No. 1 - On getting started

When I wrote this, the sky was a beautiful combination of pastel peaches and pinks, yellow and green and that unique mid-winter blue (if only for a second, it is February after all). I love the quietude of early winter mornings; they carry with them the still fresh newness of the year and speak of possibility and new beginnings. As each new day brings a fresh start, so does February bring new plans and ideas.



The state of being calm, peaceful, and untroubled.

Serenity is one of my core values but, in the face of modern distractions, finding it is not always easy or top of mind. I am working on making a more deliberate practice. Care to join me?

Here's what I am trying this week. Time required: 7 to 10 minutes (if I can find them, so can you :). I'm doing this in the morning to set a calm tone for my day.

  1. Prepare the spot where you are going to sit for a short meditation. Since we're not going to sit long so it doesn't have to be perfect.
  2. Fill the kettle and set to boil. Go to your spot, close your eyes and rest your mind on something - a phrase, your breath, an image of a loved one, whatever comes and feels right.
  3. Once the kettle boils, take a deep breath and end your meditation.
  4. Pour the water over your tea. While it steeps, grab a scrap of paper or your journal and for 2-4 minutes (however long your tea needs to steep) write down the great things that happened yesterday or simple things that make life good / easy / joyful / calm / [insert adjective]. Focusing on positivity that already exists puts peace in my brain.
  5. Fill your cup and off you go into the day.


"I was waiting for something extraordinary to happen, but as the years wasted on, nothing ever did unless I caused it."
- Charles Bukowski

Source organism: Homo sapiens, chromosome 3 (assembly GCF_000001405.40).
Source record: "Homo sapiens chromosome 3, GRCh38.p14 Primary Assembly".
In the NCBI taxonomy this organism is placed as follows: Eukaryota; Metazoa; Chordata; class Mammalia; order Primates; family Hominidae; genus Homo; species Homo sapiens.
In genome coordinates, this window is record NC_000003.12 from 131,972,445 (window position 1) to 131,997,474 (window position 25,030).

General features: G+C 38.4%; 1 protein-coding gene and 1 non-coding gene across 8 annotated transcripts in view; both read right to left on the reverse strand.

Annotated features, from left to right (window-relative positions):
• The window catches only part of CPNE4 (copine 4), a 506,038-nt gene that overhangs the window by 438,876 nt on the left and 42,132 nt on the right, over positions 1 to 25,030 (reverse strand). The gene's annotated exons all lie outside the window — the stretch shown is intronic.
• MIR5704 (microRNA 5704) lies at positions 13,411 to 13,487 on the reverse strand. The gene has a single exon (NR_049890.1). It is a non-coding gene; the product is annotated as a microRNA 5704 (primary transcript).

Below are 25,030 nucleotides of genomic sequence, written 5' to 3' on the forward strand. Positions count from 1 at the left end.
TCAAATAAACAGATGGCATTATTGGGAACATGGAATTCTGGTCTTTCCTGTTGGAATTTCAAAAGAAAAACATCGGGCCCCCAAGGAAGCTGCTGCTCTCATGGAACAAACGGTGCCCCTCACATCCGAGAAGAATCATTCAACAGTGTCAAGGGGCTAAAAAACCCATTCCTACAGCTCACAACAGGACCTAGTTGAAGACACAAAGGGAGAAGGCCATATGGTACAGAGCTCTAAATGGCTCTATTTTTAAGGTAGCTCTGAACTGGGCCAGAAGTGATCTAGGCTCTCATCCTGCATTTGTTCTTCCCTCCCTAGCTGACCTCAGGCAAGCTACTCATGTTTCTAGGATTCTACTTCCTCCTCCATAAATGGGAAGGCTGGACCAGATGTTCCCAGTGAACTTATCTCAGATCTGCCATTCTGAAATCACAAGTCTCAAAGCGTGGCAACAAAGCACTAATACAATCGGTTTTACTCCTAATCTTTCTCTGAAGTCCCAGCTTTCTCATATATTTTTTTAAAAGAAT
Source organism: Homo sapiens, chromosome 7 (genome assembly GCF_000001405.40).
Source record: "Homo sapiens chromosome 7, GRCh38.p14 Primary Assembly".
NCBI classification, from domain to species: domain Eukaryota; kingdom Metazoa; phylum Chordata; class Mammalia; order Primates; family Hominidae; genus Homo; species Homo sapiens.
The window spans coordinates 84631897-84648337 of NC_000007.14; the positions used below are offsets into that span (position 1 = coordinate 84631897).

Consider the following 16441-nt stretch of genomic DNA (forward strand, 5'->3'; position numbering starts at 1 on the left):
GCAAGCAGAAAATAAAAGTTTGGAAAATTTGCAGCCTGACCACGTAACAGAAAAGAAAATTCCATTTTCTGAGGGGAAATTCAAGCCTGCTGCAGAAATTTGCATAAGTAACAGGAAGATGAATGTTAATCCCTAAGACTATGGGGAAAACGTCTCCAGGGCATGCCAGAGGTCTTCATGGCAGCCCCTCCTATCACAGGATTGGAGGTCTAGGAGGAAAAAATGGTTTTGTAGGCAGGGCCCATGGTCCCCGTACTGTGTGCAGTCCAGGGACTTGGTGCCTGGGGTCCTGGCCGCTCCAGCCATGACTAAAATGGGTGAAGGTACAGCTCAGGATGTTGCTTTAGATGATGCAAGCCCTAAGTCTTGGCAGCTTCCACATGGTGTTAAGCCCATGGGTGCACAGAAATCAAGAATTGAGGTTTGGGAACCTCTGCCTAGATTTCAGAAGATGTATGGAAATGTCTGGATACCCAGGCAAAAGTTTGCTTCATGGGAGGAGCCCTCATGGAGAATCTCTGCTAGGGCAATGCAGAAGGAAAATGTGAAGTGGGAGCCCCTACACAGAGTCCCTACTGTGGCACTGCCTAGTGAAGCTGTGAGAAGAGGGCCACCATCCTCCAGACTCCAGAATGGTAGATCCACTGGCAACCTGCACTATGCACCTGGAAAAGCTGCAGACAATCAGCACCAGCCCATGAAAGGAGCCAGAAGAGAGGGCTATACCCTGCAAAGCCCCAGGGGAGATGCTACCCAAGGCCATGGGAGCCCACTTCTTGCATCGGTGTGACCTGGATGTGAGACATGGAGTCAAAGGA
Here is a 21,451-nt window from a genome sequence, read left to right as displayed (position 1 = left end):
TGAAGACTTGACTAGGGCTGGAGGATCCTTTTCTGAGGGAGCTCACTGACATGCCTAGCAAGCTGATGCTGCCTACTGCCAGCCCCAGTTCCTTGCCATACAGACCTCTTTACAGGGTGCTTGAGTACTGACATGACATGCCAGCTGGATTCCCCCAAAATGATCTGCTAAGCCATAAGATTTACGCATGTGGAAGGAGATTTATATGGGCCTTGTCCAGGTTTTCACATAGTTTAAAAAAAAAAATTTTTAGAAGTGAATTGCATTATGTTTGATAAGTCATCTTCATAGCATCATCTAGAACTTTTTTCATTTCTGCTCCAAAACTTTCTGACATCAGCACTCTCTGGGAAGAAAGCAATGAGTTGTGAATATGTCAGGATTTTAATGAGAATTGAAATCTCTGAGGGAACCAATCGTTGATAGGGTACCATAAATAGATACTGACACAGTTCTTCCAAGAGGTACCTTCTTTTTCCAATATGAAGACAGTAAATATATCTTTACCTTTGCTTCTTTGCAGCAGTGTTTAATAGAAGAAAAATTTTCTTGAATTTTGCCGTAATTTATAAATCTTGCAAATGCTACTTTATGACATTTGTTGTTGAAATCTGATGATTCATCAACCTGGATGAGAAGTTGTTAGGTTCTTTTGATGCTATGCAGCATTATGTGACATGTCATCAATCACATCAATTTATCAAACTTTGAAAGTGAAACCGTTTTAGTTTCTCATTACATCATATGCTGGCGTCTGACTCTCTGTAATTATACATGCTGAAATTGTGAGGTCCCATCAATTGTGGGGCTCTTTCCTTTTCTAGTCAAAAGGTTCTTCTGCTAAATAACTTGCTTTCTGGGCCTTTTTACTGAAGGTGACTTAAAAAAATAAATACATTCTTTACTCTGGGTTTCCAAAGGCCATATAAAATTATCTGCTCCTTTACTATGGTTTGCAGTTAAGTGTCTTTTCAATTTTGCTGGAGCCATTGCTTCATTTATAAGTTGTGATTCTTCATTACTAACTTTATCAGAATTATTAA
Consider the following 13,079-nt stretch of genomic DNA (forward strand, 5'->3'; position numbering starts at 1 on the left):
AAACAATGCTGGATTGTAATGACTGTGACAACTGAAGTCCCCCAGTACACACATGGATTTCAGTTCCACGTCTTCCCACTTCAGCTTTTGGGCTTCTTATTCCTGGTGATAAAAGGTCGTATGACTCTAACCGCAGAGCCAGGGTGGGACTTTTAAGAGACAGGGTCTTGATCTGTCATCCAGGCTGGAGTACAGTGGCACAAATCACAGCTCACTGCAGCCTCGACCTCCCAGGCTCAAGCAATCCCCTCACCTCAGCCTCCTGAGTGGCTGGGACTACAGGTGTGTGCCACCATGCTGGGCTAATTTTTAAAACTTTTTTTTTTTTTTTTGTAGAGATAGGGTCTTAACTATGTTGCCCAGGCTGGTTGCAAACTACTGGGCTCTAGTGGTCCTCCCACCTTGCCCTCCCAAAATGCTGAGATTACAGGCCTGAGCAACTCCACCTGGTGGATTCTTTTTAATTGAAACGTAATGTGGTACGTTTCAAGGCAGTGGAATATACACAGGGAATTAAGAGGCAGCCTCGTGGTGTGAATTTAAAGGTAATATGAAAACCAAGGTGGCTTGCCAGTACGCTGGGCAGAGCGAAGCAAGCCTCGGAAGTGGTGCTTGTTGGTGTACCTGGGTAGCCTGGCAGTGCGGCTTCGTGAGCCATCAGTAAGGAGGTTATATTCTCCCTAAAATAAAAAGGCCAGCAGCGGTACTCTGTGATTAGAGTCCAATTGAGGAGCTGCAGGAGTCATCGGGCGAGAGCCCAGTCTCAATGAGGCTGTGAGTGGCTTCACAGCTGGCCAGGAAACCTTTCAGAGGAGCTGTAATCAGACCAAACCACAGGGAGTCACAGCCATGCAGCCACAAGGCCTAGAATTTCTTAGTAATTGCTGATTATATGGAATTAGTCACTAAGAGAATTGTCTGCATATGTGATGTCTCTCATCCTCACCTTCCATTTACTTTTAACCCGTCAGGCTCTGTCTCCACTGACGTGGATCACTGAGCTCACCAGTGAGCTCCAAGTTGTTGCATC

Health is the cornerstone of longevity and, IMO, a smooth-running life. As I was reminded recently, persistent stressors can significantly undermine our health and well-being. I want to share a concept with which I was not familiar until last fall, the concept of allostatic load. It's the cumulative wear and tear on the body as one encounters persistent or chronic stress – think work pressures, parenting challenges, grief, caregiving duties, daily commutes, and so forth. Allostatic load represents the cost our bodies pay to manage these stressors. I highly recommend exploring it further (this article is a good starting point).

The amazing capacity of the body to 'push through' or 'take on' pain during times of stress is critical in emergencies, handling hot water to snatch it away from a child before they get burnt or dodging a speeding vehicle even if you have a sore foot. But when stress is relentless or excessive, it can lead to an accumulation of allostatic load, which may manifest as various health issues. So we have to purge stress from our system. This is crucial. For me, purging looks like a walk through nature, a yoga session, or enjoying tea and gazing into the distance. What's your stress-relief go-to?

A final note for parents and kid-look-afterers. Children also experience allostatic load. Assist them in discovering their own stress relievers – perhaps starting with a cup of tea and a heartfelt conversation. Help them (and yourself!) to learn what their body needs to do to shed their burdens. Because life is better in the calm.

One more thing...

"Anything that makes you feel smaller
Leave it by the angels of the water."
- Stand Like an Oak, Rising Appalachia

Until next time,
Steep Calm.

No. 1 - On getting started
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